Little Jimmy was scared to say or do anything at the scene of the crash. He laid there with not a thought of the blood and gravel on his knees and palms, but kept his eyes on the unknown man who had just saved his life. He felt no pain, only numbness and confusion. Who was this man and why did he rush to push me out of the way when he could have just watched me get hit? It was at that moment when Jimmy quickly began to grow up, though he was only eleven years young. It was within those minutes that passed by, while the townspeople ran to the scene and stayed by his side until the paramedics arrived, that he learned things most people never discover. The years that passed on after the incident never could erase the memory of that day on Rosebush Lane, but rather made the meaning so clear to him.
Jimmy later joined the Army at age nineteen and was soon sent out of the country to join the war in the Middle East. The man that had saved his life eight years before had made a big impact on his decision to join the military. No one knew this, as he was quite a reserved young man, but his family was quite proud of the man he was becoming. They would send him letters with comforting words, thoughts, and prayers. His mother stuck by his side and knew he had taken on a big responsibility even if it meant he could lose his life in the process.
“My son is going to make a difference somehow, some way. And that's something all mothers hope for.” She would tell this to anyone and everyone who asked about how she felt with him gone. She made a promise to herself not to lose faith.
In the middle of a war that had long since been titled as a mistake, Jimmy still felt like he was fighting for something. From the deepest pits in his heart and soul, he knew there was an impact he could have and was taking that thought with him everyday. In the streets of a rugged, small town, there he stood with all his gear. He liked how he had seen a change in this community already, even if it was a small one.
Some of the young kids would run around, chasing each other in the hot dirt. Jimmy would watch as the dust of the ground would lift up in clouds as they sped, and the laughs that radiated from their chapped lips. That rich sound would send him back in time, to the streets of his hometown. Where the days flew by like minutes, almost as fast as he could fly down that hill. Back to the day when he could've been hit. This was why he was here. To finish the promise he made that day.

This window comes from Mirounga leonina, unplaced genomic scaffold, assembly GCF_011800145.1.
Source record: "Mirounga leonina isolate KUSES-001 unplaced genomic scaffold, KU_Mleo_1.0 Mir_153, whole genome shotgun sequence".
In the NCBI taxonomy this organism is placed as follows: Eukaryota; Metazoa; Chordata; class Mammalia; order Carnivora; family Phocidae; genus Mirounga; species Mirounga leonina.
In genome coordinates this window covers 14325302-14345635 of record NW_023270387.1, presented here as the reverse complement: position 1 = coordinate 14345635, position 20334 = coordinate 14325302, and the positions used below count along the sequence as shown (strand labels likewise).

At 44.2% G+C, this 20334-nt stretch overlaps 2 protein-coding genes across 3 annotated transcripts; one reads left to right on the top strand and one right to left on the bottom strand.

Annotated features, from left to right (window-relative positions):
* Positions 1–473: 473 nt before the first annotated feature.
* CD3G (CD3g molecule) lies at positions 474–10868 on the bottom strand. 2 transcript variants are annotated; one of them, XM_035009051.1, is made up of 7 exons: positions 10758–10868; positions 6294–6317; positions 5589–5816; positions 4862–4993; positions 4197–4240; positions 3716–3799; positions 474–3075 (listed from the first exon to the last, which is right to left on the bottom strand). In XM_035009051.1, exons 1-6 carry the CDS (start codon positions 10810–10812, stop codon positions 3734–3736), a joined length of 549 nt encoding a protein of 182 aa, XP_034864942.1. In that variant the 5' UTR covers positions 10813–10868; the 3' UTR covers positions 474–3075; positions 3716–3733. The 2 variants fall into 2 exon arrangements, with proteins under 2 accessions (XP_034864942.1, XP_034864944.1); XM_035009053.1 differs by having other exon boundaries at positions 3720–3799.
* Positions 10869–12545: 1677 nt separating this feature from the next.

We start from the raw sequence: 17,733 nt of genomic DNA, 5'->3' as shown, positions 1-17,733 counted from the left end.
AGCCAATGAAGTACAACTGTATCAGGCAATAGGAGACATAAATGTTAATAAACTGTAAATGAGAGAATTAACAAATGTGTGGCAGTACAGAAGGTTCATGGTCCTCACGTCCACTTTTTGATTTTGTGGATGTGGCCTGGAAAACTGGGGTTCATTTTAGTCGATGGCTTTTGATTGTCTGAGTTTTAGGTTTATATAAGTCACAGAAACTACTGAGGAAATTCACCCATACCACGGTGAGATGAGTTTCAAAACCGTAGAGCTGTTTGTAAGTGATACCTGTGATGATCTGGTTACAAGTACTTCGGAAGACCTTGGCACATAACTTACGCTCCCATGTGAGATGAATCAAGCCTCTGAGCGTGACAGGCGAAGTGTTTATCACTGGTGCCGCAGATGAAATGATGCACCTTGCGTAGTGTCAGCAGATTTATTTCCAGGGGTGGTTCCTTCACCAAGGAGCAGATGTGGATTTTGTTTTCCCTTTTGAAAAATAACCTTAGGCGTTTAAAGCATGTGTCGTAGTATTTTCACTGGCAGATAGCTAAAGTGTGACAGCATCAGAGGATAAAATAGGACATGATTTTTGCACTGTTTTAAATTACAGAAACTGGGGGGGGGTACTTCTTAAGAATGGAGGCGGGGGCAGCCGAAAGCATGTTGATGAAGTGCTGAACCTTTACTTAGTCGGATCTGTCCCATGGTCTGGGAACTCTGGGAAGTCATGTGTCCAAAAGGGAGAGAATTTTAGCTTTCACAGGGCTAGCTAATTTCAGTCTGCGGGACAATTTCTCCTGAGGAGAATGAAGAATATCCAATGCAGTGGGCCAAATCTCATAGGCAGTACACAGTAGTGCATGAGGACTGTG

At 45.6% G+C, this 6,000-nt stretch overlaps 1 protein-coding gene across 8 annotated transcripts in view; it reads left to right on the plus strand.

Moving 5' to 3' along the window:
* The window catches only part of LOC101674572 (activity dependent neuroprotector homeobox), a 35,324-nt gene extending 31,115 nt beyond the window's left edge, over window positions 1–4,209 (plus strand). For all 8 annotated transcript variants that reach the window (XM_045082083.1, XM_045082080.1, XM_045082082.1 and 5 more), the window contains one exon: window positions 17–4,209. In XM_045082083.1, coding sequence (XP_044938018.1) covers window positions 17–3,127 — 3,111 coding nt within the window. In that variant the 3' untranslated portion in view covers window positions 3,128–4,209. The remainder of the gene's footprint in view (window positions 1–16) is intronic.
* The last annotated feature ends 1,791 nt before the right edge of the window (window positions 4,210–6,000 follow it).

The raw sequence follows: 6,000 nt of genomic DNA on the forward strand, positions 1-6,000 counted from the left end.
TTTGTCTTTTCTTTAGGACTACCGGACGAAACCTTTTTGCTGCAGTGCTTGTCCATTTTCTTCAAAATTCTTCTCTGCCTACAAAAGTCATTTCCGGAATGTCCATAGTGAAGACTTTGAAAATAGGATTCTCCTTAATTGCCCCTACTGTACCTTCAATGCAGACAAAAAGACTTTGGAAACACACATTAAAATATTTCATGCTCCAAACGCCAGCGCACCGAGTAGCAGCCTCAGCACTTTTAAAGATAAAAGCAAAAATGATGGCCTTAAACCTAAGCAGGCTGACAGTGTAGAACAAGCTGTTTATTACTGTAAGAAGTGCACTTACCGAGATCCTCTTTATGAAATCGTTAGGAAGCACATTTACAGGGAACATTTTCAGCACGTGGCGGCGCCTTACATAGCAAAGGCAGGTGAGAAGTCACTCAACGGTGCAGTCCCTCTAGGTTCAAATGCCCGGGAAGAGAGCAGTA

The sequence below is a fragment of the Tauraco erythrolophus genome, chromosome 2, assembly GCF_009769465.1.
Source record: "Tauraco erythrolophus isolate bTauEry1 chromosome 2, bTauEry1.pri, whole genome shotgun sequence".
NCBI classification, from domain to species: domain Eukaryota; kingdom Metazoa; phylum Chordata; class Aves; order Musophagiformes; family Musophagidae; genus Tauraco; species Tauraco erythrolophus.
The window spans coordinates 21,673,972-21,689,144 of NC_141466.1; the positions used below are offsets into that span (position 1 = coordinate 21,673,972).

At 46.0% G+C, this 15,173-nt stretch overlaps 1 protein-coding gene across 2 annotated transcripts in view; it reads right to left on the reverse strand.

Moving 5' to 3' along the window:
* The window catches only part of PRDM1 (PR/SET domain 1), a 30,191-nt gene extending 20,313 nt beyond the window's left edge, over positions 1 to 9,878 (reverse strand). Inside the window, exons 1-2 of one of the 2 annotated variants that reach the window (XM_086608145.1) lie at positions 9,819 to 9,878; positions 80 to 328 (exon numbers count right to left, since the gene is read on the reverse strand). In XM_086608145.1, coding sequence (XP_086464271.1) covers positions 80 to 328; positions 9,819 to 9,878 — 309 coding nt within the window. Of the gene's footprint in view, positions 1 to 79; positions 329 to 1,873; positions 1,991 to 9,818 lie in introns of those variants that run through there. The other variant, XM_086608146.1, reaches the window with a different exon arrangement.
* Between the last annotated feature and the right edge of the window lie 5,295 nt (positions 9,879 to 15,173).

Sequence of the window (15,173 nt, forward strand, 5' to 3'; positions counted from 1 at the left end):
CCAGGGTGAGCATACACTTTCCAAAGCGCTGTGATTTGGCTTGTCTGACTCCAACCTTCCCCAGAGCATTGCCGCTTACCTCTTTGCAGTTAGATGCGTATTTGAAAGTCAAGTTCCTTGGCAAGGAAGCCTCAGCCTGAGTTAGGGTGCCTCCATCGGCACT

After months of praying the day would never come, Jimmy's mother saw them coming from the view of the kitchen window, and suddenly her eyes filled with tears. The two suited men approached her door. Her body fell to the floor in front of them, along with her delicate heart, and in more ways than one, she broke into pieces. It would be hard for her to understand, just like Will's family, and would be in disbelief for days. But unlike Will's family, she had a letter addressed to her. One that was written soon after Jimmy had been shipped out.
By the time you read this, you will have heard the news. I won't say sorry, because I won't be sorry that I've done anything I might do. I'm here for a purpose. I have yet to know what it is, but God knows. I've left myself in his hands and what he plans to do with me is at his will.
Remember that day the man died trying to save me from being hit by that car? I'm sure you do. I kept that newspaper article on him in my room for years. I made a promise that day. I spoke to God, telling him that if I ever had the chance, I would do the same thing he did for me. I'm hoping that if I do die here, it will have been for someone to have a second chance at life. This is why I will not be sorry.
I will be with you, by your side, as you read this. I will be with you, by your side, each and every day, until we meet again. You were by mine through everything. Now it's my turn to be by yours.
Jimmy was shot in an attack on a small village in Iraq on September third, in the year two-thousand seven. He helped six innocent families escape the attack, and brought two injured members of his team to safety. On his way to help a bare-footed child hiding behind a pile of rubble, two bullets hit his left leg, and another hit his side. Besides a picture of his family at home, an old article was found folded up in his pocket.